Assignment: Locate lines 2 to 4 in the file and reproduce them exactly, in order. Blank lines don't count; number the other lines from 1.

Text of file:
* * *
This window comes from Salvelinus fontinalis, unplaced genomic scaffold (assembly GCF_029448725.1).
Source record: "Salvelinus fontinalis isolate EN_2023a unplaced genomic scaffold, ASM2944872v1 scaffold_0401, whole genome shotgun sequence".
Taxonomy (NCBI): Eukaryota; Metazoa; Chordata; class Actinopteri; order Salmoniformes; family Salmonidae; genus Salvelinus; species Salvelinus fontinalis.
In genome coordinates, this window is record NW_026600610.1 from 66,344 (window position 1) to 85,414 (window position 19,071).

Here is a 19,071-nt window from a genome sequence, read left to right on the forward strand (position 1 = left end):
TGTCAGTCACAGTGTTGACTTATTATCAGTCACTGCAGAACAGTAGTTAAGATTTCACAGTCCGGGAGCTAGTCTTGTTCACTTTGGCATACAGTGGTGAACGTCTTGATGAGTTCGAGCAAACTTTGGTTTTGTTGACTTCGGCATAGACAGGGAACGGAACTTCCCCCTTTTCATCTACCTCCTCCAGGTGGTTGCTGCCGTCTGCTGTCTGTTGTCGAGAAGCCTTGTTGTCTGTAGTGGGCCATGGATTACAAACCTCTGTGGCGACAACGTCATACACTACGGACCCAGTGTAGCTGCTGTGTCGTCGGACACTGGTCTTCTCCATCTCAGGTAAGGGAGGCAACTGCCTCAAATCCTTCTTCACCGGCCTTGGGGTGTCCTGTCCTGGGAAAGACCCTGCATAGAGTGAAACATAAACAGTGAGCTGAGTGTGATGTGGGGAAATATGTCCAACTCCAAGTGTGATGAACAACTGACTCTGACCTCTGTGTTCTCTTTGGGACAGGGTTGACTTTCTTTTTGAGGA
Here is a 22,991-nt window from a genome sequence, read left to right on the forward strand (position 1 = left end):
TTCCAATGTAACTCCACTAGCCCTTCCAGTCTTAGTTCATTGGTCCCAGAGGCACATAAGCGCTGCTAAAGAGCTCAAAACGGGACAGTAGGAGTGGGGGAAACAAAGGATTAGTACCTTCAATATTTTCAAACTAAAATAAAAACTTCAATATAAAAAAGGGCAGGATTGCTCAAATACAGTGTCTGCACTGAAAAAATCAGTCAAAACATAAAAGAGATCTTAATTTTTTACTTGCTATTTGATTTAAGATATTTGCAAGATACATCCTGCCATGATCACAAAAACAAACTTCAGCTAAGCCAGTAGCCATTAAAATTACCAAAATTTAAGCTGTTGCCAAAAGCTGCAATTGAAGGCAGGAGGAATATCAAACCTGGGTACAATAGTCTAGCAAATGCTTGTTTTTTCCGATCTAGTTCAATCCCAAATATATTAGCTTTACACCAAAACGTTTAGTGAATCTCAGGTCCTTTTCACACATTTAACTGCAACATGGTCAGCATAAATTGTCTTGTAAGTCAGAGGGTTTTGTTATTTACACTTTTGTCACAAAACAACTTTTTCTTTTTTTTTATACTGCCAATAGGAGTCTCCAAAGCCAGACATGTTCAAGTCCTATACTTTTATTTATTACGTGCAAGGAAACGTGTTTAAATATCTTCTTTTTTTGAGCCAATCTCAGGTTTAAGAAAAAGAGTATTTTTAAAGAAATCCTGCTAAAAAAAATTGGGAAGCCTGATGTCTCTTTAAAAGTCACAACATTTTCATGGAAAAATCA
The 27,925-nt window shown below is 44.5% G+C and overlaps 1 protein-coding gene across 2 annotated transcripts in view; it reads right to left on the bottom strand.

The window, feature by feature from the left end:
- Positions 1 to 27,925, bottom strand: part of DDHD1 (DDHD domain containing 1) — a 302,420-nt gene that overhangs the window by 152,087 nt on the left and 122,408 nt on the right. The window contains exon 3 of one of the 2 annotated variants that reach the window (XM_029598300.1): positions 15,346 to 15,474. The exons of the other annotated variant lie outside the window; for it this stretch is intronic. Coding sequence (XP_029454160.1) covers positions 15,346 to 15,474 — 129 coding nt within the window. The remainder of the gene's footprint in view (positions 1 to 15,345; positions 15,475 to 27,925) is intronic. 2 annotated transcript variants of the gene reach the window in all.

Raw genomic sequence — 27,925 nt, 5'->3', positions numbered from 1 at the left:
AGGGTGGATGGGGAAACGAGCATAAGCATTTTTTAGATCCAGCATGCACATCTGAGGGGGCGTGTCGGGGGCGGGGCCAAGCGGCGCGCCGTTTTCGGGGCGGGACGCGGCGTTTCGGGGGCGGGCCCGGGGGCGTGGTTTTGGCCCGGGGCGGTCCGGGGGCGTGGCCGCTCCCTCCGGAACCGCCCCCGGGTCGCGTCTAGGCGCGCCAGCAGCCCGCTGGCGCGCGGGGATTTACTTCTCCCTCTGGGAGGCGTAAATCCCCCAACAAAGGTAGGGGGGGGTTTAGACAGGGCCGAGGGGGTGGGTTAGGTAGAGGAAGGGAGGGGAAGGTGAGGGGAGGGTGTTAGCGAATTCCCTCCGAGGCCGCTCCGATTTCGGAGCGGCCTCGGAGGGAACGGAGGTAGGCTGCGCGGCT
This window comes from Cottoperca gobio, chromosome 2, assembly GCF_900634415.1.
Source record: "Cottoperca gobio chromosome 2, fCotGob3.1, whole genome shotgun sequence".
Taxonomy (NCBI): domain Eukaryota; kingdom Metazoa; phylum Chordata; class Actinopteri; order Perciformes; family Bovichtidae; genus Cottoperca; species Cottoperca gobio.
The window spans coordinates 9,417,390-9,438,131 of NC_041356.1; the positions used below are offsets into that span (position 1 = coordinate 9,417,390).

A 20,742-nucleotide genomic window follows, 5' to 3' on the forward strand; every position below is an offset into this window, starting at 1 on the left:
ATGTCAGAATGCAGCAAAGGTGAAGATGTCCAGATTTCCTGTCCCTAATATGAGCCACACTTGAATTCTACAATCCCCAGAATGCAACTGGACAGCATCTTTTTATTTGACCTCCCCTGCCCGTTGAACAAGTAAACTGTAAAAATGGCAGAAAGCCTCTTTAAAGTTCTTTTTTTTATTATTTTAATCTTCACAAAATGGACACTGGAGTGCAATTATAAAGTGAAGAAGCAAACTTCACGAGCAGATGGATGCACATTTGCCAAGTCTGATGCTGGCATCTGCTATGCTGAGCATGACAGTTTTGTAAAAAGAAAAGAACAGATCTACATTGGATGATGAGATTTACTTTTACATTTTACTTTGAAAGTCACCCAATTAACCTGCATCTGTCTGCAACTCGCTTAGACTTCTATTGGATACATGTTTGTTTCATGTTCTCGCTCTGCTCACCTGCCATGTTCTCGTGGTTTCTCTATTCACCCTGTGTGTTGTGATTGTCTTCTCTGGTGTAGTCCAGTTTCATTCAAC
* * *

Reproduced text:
Source record: "Salvelinus fontinalis isolate EN_2023a unplaced genomic scaffold, ASM2944872v1 scaffold_0401, whole genome shotgun sequence".
Taxonomy (NCBI): Eukaryota; Metazoa; Chordata; class Actinopteri; order Salmoniformes; family Salmonidae; genus Salvelinus; species Salvelinus fontinalis.
In genome coordinates, this window is record NW_026600610.1 from 66,344 (window position 1) to 85,414 (window position 19,071).